Christopher Chavez looks forward to the day he can earn his license and drive himself to his karate lessons and the job he hopes to have one day.
It isn't as easy as it sounds.
Teen drivers with ADHD• More likely to have received repeated traffic citations, mainly for speeding
• Injured three times as often in car crashes
• Nearly four times more likely to have an accident
• Six to eight times more likely to have their license suspended or revoked
• More likely to have driven an automobile without adult supervision prior to becoming a licensed driver
Source: Behind the Wheel with ADHD
A senior at St. Charles East High School, Christopher, 18, has autism and an attention deficit/hyperactivity disorder. He was able to pass the written exam for his permit, but struggled behind the wheel in the school's driver's education program.
Experts say students with such disorders are challenged in their ability to pay attention, switch focus and remember details. Behind the wheel, they can be easily distracted by billboards and are more prone to road rage, said Gayle Sweeney of Chicago-based Behind the Wheel with ADHD, a group that works with teen drivers. Perhaps most significantly, the group says teens with ADHD are four times as likely to have accidents.
The group created an instructional program and recently trained Lombard-based Top Driver School instructors on how to implement it. The private driving school then created its own unique curriculum for students like Christopher.
Jim Mihalovich, Top Driver's director of curriculum and training, noticed an uptick in the number of high school students struggling with traditional curriculum who have an alternative learning plan, often called an individualized education program, or IEP, tailored specifically for them.
"That's when we realized that if these students are requiring special attention in the classroom, they will also need special attention in the vehicle," Mihalovich said. The philosophy of the program is to ingrain behaviors and routines, making it less likely for the teens to get distracted. It's done in a nurturing environment emphasizing coaching over criticism.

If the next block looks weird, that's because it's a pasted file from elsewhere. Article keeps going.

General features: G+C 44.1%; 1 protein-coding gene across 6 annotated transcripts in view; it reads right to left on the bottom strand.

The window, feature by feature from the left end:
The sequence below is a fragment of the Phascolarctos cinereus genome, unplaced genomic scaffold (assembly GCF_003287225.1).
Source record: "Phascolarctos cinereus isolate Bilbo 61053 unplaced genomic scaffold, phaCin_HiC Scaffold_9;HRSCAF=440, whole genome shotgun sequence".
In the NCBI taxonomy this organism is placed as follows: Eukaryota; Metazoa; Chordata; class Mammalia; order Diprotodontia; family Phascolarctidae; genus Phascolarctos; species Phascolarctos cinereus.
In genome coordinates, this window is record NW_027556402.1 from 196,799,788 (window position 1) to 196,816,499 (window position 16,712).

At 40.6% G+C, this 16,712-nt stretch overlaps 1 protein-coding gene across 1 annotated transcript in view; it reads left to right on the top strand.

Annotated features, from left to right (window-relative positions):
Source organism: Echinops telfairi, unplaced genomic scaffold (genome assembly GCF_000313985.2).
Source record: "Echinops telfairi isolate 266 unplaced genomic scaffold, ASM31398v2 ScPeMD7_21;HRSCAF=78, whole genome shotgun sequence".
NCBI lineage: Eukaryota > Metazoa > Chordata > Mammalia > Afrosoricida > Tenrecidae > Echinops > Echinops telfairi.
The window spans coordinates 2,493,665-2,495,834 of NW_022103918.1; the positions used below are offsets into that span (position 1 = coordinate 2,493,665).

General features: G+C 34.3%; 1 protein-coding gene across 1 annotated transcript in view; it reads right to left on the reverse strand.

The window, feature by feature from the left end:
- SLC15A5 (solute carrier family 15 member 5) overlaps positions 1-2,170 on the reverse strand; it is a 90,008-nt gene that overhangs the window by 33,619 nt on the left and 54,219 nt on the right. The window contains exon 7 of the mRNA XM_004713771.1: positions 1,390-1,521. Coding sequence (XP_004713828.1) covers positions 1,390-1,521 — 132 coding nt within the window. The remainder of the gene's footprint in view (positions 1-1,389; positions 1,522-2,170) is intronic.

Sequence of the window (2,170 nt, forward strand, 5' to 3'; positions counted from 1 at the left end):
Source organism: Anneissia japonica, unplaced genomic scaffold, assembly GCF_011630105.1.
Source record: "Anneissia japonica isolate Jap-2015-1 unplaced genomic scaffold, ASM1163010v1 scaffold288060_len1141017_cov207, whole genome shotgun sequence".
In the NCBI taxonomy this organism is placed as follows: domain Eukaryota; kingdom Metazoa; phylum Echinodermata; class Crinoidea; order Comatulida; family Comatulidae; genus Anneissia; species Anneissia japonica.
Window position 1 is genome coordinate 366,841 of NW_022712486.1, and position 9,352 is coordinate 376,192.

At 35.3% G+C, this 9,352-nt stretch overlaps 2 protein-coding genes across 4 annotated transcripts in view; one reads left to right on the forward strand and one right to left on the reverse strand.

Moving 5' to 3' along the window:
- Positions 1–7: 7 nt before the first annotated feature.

Students begin with a meeting of their parents and Mihalovich, very much like their IEP session at school. Then, they begin 30 hours of classroom training and receive a customized classroom workbook developed to meet their individual needs.
"We want to make sure we get them on the right track so as they move forward and practice with their parents, they are ultimately driving alone," Mihalovich said.
Like playing sports
Christopher is now in the behind-the-wheel portion of the program. His parents have noticed improvement in their son's driving skills and confidence.
"Chris is also aware of the things he needs to do in order to be a safe driver," his dad Juan Chavez said.
Mihalovich notes that every child's medical needs and challenges differ. Not all students will be able to drive themselves to work or school, so Mihalovich says it's important to set realistic goals.
"Sometimes the goal is just for them to be able drive safely when accompanied by a parent," he said. "Other students, after training, find they're able to be a safe, responsible driver on their own."
He compared driving to playing a sport or an instrument. Much like practice, it's often beneficial for young drivers with special needs to create a set of routines that eliminate many of the risky behaviors associated with ADHD and driving.
"Practice is key to getting them to act without thought when certain things present themselves," he said.
Coach, don't criticize
While the goals and driving lessons are individual to each student, the way in which they are conveyed is always the same. Mihalovich said it's important that each instructor uses a coaching approach as opposed to standard instruction.
"It's not our goal, at any point, to discourage the student from driving or have them create a fear of driving," Mihalovich said. "We are always positive and accentuate what they did correctly."
That approach was enough to convince Sue Pignetti to fly from Spring, Texas, with her 18-year-old daughter Valerie for a recent two-day session with Mihalovich. Pignetti said she was unable to find any local programs that would evaluate her daughter's driving skills and correct some difficulties.
Valerie, who has an executive functioning deficit -- difficulty in staying on task -- has been licensed for two years but still struggles with certain aspects of driving; backing up, for instance, has posed a particular challenge.
"Jim and his program are fantastic, and Valerie really responded to his coaching technique," her mother said. "It's immediately very clear how very passionate he is about helping people achieve a goal that could help make them more independent. He needs to clone himself about 50 times so everyone who needs this help could get it closer to home."
Sweeney, of Behind the Wheel with ADHD, said she would like to train as many driving instructors and teachers as possible across the country. To that end, she's upgraded the program to make it available as an online training webinar.
"Our goal is to get this training in the hands of driving schools everywhere," Sweeney said. "We're in a handful of states now, but we want to be in all of them."